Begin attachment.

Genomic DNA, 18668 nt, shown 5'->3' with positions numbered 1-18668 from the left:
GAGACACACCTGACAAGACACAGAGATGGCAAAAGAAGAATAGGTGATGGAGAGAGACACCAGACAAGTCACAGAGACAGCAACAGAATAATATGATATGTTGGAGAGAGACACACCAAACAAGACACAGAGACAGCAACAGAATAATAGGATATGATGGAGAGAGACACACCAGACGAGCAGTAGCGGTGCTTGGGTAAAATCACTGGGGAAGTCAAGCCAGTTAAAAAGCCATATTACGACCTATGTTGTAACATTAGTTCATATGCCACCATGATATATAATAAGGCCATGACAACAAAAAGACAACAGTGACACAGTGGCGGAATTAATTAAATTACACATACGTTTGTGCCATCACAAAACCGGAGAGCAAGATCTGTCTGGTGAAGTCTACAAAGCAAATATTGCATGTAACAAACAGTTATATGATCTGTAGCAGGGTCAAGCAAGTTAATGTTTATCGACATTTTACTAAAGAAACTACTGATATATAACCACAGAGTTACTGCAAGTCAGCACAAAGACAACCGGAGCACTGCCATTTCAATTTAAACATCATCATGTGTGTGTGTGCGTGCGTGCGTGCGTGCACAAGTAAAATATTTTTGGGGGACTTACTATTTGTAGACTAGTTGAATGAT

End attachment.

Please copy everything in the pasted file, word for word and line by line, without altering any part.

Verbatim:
Genomic DNA, 18668 nt, shown 5'->3' with positions numbered 1-18668 from the left:
GAGACACACCTGACAAGACACAGAGATGGCAAAAGAAGAATAGGTGATGGAGAGAGACACCAGACAAGTCACAGAGACAGCAACAGAATAATATGATATGTTGGAGAGAGACACACCAAACAAGACACAGAGACAGCAACAGAATAATAGGATATGATGGAGAGAGACACACCAGACGAGCAGTAGCGGTGCTTGGGTAAAATCACTGGGGAAGTCAAGCCAGTTAAAAAGCCATATTACGACCTATGTTGTAACATTAGTTCATATGCCACCATGATATATAATAAGGCCATGACAACAAAAAGACAACAGTGACACAGTGGCGGAATTAATTAAATTACACATACGTTTGTGCCATCACAAAACCGGAGAGCAAGATCTGTCTGGTGAAGTCTACAAAGCAAATATTGCATGTAACAAACAGTTATATGATCTGTAGCAGGGTCAAGCAAGTTAATGTTTATCGACATTTTACTAAAGAAACTACTGATATATAACCACAGAGTTACTGCAAGTCAGCACAAAGACAACCGGAGCACTGCCATTTCAATTTAAACATCATCATGTGTGTGTGTGCGTGCGTGCGTGCGTGCACAAGTAAAATATTTTTGGGGGACTTACTATTTGTAGACTAGTTGAATGAT